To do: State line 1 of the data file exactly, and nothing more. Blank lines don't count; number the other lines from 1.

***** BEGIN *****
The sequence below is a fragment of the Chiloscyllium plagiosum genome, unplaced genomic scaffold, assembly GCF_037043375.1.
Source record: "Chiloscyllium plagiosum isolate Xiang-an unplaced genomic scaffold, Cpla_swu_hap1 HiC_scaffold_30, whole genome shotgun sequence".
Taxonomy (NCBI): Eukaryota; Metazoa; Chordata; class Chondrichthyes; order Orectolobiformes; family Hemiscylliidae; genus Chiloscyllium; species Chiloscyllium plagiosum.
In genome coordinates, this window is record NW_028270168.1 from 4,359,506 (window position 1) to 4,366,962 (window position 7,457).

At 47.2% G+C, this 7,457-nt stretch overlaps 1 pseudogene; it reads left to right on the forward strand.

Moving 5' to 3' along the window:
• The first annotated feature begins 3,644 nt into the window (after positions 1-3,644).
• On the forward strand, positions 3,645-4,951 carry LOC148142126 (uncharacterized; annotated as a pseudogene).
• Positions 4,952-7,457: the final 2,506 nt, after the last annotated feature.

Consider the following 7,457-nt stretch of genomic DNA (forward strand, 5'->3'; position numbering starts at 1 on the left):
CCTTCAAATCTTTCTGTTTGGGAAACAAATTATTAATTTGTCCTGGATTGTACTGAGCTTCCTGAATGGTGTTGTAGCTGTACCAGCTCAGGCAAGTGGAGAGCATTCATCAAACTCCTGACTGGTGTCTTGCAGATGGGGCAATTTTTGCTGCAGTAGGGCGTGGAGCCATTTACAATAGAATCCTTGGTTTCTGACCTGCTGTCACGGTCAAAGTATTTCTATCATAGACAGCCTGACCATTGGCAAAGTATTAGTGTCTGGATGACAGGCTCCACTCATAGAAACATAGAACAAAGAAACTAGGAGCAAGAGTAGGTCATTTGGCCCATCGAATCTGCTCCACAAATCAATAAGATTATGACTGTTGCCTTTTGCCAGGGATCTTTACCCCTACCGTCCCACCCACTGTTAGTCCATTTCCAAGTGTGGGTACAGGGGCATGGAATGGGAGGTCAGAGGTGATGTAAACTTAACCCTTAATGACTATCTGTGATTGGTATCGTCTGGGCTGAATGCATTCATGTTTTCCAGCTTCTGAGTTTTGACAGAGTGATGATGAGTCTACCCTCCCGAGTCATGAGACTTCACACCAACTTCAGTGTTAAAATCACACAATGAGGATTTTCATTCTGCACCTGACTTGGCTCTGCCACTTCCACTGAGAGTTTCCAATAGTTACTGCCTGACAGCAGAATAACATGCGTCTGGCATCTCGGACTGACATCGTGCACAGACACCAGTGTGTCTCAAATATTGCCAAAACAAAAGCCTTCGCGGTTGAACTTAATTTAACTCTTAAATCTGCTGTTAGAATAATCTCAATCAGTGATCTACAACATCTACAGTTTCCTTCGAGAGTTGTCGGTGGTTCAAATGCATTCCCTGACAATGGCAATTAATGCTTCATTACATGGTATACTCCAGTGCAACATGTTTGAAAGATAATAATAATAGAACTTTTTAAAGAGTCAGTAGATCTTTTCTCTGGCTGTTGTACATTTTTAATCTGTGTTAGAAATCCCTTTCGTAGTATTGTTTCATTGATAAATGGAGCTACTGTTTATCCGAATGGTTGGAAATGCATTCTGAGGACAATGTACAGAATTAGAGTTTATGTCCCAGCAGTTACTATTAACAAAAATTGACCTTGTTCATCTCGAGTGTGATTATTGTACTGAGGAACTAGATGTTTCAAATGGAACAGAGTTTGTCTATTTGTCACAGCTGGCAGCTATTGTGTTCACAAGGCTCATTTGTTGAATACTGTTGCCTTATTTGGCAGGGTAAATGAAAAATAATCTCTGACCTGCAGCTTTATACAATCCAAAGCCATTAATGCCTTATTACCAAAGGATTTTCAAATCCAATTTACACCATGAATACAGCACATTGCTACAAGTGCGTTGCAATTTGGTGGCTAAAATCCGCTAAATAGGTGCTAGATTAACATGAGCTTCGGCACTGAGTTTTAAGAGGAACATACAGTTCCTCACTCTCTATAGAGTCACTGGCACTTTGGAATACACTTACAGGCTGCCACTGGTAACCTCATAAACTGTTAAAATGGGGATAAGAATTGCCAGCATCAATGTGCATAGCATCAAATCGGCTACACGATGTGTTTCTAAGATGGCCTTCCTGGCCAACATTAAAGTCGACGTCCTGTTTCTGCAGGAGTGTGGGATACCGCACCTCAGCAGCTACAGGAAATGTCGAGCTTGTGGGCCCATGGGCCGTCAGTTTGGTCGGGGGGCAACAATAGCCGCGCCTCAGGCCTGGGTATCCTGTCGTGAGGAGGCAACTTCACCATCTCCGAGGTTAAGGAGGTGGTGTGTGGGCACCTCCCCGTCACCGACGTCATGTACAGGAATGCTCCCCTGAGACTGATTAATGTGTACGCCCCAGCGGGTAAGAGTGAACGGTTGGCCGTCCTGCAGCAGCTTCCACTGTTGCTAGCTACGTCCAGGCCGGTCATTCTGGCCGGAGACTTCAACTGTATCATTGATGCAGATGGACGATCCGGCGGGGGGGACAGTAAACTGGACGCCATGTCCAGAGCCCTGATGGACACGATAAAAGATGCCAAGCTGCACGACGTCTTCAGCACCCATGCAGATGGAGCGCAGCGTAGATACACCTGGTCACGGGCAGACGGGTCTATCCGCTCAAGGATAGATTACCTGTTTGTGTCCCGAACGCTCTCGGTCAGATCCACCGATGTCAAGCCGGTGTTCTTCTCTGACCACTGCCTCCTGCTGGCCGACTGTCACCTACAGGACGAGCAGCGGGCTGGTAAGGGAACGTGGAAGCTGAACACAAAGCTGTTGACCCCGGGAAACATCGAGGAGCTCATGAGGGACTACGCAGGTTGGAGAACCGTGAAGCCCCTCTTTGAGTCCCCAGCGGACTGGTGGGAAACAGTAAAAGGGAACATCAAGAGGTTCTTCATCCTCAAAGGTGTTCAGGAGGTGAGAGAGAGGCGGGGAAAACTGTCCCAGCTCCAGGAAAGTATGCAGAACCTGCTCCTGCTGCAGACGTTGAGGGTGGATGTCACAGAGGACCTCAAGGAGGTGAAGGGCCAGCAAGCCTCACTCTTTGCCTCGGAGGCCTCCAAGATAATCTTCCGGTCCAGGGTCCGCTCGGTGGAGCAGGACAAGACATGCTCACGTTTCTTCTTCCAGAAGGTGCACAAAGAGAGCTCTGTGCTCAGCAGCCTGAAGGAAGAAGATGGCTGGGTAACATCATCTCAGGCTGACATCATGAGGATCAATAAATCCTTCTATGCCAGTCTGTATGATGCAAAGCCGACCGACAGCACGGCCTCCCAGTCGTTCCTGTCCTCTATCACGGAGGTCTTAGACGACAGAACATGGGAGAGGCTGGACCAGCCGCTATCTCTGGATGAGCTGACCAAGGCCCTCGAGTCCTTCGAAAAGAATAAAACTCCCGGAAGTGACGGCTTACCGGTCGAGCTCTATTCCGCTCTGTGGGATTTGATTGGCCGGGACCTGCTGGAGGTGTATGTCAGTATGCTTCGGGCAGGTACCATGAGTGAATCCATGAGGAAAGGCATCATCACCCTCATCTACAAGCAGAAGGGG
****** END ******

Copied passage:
The sequence below is a fragment of the Chiloscyllium plagiosum genome, unplaced genomic scaffold, assembly GCF_037043375.1.